recent what we are saying; we’re only calling on the implementing agencies to enforce that particular legislation… It was not a blanket ban as such. There were designated areas like 8 Miles and other areas (on the outskirts of Calabar Municipality) that were (allowed) that window to operate. It was not that total that if you’re living in that forest, you should not operate, No! Go back to it (the law) and you’d see that there are designated areas that (they) were allowed to operate.

Hon. Speaker, could you assess the relationship between the Legislature and the other two arms of
government in the state?

Hon Speaker: Cordial relationship. We have a very cordial relationship between the three arms… Like I tell people,
you did not elect us to come here to wear boxing gloves to fight. It is that synergy between the three arms of government that will give us good governance… In Cross River State we are too matured to fight on the streets. Because most people will say if you’re not fighting you’re a rubber stamp. To me, it looks cheap. Because we’ve overused the word “rubber stamp”; because when we were elected you did not tell me, “When you get there start fighting”. We said use the power of the tongue to convince (others); dialogue is the key word. If they are not doing
well in the Executive, we have a way of telling them; by way of motions, by way of writing. It is not only (by) publishing or writing

We are going to do more of oversight functions. The only challenge we’re facing right now is that we are waiting for one or two vehicles that (would) take us everywhere.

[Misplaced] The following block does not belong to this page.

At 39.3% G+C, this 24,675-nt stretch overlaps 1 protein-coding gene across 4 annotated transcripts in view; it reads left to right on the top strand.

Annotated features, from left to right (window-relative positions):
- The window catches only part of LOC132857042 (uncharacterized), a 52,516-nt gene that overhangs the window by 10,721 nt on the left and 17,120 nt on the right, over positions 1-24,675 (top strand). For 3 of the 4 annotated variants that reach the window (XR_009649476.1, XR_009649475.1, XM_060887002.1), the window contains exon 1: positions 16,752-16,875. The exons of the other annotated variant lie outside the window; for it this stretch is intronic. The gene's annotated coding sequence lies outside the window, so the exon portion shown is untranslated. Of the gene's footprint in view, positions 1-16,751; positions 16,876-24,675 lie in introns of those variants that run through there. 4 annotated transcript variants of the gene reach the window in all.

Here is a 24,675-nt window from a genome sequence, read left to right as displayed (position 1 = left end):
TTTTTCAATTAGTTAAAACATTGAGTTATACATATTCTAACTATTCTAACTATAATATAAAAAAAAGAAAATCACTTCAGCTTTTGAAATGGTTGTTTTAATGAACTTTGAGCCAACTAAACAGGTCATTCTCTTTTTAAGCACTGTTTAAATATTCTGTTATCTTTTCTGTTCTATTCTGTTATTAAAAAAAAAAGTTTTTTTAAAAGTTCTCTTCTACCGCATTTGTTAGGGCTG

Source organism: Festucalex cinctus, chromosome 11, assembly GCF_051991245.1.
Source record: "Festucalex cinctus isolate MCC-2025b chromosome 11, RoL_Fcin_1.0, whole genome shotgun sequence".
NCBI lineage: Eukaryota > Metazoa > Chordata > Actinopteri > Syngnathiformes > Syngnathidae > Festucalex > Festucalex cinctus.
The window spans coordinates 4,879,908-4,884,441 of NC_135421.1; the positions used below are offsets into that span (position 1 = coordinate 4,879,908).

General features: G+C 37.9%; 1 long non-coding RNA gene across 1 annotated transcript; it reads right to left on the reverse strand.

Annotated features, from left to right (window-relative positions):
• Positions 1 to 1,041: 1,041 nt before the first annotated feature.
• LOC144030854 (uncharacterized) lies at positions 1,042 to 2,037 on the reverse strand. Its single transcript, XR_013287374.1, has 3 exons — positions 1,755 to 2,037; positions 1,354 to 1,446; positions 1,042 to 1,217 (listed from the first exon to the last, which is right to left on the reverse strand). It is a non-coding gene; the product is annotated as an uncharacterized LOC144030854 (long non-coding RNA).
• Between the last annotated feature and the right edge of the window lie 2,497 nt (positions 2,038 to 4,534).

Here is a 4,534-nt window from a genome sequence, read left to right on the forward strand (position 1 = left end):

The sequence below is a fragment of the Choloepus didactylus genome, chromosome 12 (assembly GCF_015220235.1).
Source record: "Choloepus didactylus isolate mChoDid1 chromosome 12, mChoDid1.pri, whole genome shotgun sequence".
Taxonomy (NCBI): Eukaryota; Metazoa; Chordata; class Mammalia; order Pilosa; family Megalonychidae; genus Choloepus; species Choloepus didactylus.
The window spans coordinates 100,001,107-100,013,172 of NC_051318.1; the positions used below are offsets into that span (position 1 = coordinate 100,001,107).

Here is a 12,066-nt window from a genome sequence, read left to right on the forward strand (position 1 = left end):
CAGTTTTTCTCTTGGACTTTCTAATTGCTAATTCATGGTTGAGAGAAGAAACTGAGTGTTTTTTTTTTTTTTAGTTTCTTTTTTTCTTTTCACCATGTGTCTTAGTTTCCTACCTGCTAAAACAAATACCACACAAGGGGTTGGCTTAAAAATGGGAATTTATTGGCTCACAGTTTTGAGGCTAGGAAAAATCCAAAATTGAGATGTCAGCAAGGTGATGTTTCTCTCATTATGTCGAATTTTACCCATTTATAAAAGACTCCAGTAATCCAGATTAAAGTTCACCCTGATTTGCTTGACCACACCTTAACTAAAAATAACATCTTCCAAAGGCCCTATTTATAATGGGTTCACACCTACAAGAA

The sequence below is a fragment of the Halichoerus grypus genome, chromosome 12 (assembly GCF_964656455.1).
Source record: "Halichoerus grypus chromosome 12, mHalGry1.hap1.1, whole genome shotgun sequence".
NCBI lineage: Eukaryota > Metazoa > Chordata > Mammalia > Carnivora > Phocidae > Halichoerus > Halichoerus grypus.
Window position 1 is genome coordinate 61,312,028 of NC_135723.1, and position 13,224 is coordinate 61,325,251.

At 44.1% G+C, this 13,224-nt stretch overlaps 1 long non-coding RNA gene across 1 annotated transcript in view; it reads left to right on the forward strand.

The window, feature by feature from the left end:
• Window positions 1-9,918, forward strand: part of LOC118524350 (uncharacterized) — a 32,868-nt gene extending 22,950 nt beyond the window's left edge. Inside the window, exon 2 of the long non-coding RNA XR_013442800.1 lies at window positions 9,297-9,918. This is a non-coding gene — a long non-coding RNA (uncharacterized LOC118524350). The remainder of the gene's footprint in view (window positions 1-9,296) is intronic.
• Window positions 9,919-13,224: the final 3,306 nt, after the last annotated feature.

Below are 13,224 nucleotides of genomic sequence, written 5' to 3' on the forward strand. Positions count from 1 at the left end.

on the pages of newspaper that we (get the message across). But when they don’t… I give you a couple of instances. When the issue of RUGA (Rural Urban Gracing Areas, a policy proposed by the Federal Government but suspended by President Muhammadu Buhari because of the controversy it brewed) came up, and there was an outcry, we
invited the (state government’s) Committee on Lands and said no, we don’t understand what the committee was doing when our people were crying (out)… because we work for the people, not for ourselves… We invited them here
for a public explanation which they did and till you can see that you are at home with this committee because the House invited them and they came and explained to the… The Environment too… They said they set up a Committee on Environment… they said Calabar was getting dirty. We invited them here to come and explain to us. Shortly after
that they promised us (the) environmental sanitation (exercise) which was optional but we started seeing an improvement. I give another instance. There was outcry for water… there was no water in CRS especially in Calabar and its environs. We invited the Water Board Managing Director and gave him an ultimatum. And true to his words, as I speak to you, we’re not complaining again. These are all the instances where we have to put the bites on the
relationship with other arms of government. Once you’re not doing the right thing, we call on you too. The same way, even the Judiciary. When the kidnap issue came, we (referred them to) the law, the Anti-Kidnap Law (which) they said they had not seen. We took it to the Chief Judge… So don’t tell us there are no laws to checkmate such (unwholesome) activity (kidnapping in the state). So for us, we don’t just sit down. We want justice for our people and that’s all within Cross River State…

Please Sir, enlighten us on the rationale for including Niger Mills PLC and other private companies in your House’s oversight schedule.

Hon Speaker: It’s not about interest. They are working in CRS. The smell coming out of there, it’s Cross Riverians that suffer. When you pass through that area, you would understand what we’re talking about. We need to monitor